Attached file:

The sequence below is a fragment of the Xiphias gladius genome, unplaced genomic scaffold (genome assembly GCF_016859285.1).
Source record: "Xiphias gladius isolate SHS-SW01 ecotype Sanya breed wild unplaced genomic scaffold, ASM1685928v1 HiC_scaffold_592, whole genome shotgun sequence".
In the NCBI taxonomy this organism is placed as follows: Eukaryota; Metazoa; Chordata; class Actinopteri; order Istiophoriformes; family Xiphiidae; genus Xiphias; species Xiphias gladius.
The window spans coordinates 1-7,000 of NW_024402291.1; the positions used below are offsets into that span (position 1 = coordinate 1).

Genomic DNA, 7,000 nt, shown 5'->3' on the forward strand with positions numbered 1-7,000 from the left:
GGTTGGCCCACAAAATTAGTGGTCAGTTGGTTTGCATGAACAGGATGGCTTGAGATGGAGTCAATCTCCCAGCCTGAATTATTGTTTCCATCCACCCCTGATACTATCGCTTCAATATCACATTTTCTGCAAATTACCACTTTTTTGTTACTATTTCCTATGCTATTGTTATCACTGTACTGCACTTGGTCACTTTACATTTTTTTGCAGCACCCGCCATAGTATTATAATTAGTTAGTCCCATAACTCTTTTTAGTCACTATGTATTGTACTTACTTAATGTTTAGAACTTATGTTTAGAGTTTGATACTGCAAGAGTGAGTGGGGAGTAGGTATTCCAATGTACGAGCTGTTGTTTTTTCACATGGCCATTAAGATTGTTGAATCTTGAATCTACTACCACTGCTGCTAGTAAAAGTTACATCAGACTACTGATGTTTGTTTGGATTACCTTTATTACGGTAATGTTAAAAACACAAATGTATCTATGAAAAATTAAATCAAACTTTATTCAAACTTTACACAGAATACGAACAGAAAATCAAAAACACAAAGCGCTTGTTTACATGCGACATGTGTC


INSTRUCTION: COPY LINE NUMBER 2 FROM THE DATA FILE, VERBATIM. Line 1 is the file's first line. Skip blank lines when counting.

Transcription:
Source record: "Xiphias gladius isolate SHS-SW01 ecotype Sanya breed wild unplaced genomic scaffold, ASM1685928v1 HiC_scaffold_592, whole genome shotgun sequence".